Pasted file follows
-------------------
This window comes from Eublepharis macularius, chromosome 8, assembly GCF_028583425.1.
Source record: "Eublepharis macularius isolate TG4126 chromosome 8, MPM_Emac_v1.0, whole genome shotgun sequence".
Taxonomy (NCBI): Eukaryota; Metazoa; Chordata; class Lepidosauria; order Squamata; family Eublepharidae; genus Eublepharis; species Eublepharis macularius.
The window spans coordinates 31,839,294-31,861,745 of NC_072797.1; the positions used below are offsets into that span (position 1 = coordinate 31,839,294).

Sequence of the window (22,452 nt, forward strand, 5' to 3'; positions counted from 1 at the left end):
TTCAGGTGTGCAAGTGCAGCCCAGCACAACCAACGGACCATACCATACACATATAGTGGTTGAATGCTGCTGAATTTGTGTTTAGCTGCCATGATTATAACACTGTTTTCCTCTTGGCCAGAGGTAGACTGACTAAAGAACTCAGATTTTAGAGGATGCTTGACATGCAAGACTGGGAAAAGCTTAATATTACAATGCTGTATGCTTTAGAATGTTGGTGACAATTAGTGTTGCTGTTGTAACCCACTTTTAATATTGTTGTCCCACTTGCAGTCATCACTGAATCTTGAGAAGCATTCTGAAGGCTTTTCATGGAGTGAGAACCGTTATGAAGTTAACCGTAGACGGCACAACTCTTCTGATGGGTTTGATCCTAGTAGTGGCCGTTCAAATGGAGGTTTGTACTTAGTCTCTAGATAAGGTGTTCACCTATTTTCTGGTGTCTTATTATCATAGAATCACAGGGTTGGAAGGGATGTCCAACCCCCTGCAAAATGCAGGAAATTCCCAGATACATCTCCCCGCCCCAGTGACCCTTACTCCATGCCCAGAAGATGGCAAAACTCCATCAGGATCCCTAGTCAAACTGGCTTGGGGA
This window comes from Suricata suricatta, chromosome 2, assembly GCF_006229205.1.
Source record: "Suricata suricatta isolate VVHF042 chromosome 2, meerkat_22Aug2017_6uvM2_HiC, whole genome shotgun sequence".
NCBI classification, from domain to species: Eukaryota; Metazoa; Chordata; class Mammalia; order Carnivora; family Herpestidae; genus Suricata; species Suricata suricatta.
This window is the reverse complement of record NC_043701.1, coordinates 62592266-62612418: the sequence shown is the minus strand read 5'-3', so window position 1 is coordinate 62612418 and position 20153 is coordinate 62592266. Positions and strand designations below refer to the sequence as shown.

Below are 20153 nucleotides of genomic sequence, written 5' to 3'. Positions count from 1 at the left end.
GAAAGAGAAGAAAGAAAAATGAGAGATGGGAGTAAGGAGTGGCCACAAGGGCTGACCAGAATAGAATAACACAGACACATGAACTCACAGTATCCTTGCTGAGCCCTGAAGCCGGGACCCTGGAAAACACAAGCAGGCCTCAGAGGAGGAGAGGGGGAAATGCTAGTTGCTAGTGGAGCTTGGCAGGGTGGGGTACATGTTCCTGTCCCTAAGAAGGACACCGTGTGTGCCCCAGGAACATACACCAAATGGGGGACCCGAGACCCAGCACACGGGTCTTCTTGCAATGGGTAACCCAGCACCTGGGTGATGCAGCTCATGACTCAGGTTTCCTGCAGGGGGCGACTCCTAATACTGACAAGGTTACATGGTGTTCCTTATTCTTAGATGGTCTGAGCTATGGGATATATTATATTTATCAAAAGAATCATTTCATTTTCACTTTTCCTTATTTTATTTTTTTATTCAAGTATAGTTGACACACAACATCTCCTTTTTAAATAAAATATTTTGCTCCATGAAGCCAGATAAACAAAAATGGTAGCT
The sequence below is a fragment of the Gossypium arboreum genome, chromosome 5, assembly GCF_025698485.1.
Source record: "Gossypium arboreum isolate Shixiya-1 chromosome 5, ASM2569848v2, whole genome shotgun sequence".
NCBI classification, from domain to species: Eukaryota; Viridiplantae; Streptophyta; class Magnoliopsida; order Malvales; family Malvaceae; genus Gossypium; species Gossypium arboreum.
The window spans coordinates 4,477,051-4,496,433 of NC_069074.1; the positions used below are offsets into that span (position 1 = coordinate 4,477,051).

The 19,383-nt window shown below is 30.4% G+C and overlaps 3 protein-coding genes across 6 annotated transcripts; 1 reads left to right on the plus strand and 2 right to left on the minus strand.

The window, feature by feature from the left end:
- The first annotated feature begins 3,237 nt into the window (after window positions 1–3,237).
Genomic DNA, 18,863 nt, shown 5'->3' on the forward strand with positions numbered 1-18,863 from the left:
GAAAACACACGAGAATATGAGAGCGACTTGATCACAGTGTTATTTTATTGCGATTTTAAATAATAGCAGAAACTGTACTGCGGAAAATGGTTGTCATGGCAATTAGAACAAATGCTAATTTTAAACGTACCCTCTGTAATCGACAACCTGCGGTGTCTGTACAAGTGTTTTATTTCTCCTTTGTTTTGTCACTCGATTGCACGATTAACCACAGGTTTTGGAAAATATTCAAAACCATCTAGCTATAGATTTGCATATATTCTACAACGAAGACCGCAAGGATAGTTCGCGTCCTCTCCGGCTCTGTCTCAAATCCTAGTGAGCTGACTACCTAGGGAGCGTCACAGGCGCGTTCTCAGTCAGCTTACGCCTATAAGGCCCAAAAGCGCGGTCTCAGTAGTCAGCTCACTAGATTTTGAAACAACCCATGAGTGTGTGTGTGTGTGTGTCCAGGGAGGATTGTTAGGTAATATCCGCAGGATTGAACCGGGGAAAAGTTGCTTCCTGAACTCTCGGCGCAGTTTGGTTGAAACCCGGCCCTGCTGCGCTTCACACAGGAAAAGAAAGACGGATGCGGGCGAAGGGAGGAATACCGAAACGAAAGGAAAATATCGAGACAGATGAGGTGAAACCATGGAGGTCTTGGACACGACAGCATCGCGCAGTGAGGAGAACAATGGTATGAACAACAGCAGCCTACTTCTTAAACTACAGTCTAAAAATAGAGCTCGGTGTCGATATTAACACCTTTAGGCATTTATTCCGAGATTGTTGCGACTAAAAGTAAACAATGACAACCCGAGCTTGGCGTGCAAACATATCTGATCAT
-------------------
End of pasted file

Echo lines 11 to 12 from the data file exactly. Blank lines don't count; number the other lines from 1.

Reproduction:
Below are 20153 nucleotides of genomic sequence, written 5' to 3'. Positions count from 1 at the left end.
GAAAGAGAAGAAAGAAAAATGAGAGATGGGAGTAAGGAGTGGCCACAAGGGCTGACCAGAATAGAATAACACAGACACATGAACTCACAGTATCCTTGCTGAGCCCTGAAGCCGGGACCCTGGAAAACACAAGCAGGCCTCAGAGGAGGAGAGGGGGAAATGCTAGTTGCTAGTGGAGCTTGGCAGGGTGGGGTACATGTTCCTGTCCCTAAGAAGGACACCGTGTGTGCCCCAGGAACATACACCAAATGGGGGACCCGAGACCCAGCACACGGGTCTTCTTGCAATGGGTAACCCAGCACCTGGGTGATGCAGCTCATGACTCAGGTTTCCTGCAGGGGGCGACTCCTAATACTGACAAGGTTACATGGTGTTCCTTATTCTTAGATGGTCTGAGCTATGGGATATATTATATTTATCAAAAGAATCATTTCATTTTCACTTTTCCTTATTTTATTTTTTTATTCAAGTATAGTTGACACACAACATCTCCTTTTTAAATAAAATATTTTGCTCCATGAAGCCAGATAAACAAAAATGGTAGCT